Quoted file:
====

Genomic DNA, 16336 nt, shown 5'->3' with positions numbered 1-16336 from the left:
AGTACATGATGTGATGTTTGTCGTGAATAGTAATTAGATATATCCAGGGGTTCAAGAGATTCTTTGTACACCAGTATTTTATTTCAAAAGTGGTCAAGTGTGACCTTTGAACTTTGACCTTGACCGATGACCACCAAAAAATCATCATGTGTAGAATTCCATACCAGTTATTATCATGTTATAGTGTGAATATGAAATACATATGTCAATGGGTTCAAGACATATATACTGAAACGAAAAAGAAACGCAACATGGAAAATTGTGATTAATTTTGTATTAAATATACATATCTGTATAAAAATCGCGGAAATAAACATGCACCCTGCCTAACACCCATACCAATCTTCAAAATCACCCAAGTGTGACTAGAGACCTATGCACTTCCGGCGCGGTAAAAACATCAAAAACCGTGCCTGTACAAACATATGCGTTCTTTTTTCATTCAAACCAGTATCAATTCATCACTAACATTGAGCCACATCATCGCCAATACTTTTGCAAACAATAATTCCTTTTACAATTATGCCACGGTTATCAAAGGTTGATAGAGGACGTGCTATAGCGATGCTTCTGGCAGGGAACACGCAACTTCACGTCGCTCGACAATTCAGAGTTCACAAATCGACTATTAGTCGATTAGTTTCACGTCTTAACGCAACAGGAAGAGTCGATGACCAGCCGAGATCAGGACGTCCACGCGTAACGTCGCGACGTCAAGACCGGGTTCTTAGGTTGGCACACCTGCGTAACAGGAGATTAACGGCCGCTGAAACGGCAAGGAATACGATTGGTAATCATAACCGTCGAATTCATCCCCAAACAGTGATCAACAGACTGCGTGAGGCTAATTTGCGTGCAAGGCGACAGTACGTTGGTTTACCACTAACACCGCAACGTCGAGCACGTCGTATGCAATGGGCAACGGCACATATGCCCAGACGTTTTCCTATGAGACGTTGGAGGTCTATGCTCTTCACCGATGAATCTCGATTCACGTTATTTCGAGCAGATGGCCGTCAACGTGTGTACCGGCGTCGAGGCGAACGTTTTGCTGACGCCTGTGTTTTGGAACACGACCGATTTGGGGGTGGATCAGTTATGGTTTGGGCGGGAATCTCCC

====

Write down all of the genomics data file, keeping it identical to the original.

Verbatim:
Genomic DNA, 16336 nt, shown 5'->3' with positions numbered 1-16336 from the left:
AGTACATGATGTGATGTTTGTCGTGAATAGTAATTAGATATATCCAGGGGTTCAAGAGATTCTTTGTACACCAGTATTTTATTTCAAAAGTGGTCAAGTGTGACCTTTGAACTTTGACCTTGACCGATGACCACCAAAAAATCATCATGTGTAGAATTCCATACCAGTTATTATCATGTTATAGTGTGAATATGAAATACATATGTCAATGGGTTCAAGACATATATACTGAAACGAAAAAGAAACGCAACATGGAAAATTGTGATTAATTTTGTATTAAATATACATATCTGTATAAAAATCGCGGAAATAAACATGCACCCTGCCTAACACCCATACCAATCTTCAAAATCACCCAAGTGTGACTAGAGACCTATGCACTTCCGGCGCGGTAAAAACATCAAAAACCGTGCCTGTACAAACATATGCGTTCTTTTTTCATTCAAACCAGTATCAATTCATCACTAACATTGAGCCACATCATCGCCAATACTTTTGCAAACAATAATTCCTTTTACAATTATGCCACGGTTATCAAAGGTTGATAGAGGACGTGCTATAGCGATGCTTCTGGCAGGGAACACGCAACTTCACGTCGCTCGACAATTCAGAGTTCACAAATCGACTATTAGTCGATTAGTTTCACGTCTTAACGCAACAGGAAGAGTCGATGACCAGCCGAGATCAGGACGTCCACGCGTAACGTCGCGACGTCAAGACCGGGTTCTTAGGTTGGCACACCTGCGTAACAGGAGATTAACGGCCGCTGAAACGGCAAGGAATACGATTGGTAATCATAACCGTCGAATTCATCCCCAAACAGTGATCAACAGACTGCGTGAGGCTAATTTGCGTGCAAGGCGACAGTACGTTGGTTTACCACTAACACCGCAACGTCGAGCACGTCGTATGCAATGGGCAACGGCACATATGCCCAGACGTTTTCCTATGAGACGTTGGAGGTCTATGCTCTTCACCGATGAATCTCGATTCACGTTATTTCGAGCAGATGGCCGTCAACGTGTGTACCGGCGTCGAGGCGAACGTTTTGCTGACGCCTGTGTTTTGGAACACGACCGATTTGGGGGTGGATCAGTTATGGTTTGGGCGGGAATCTCCC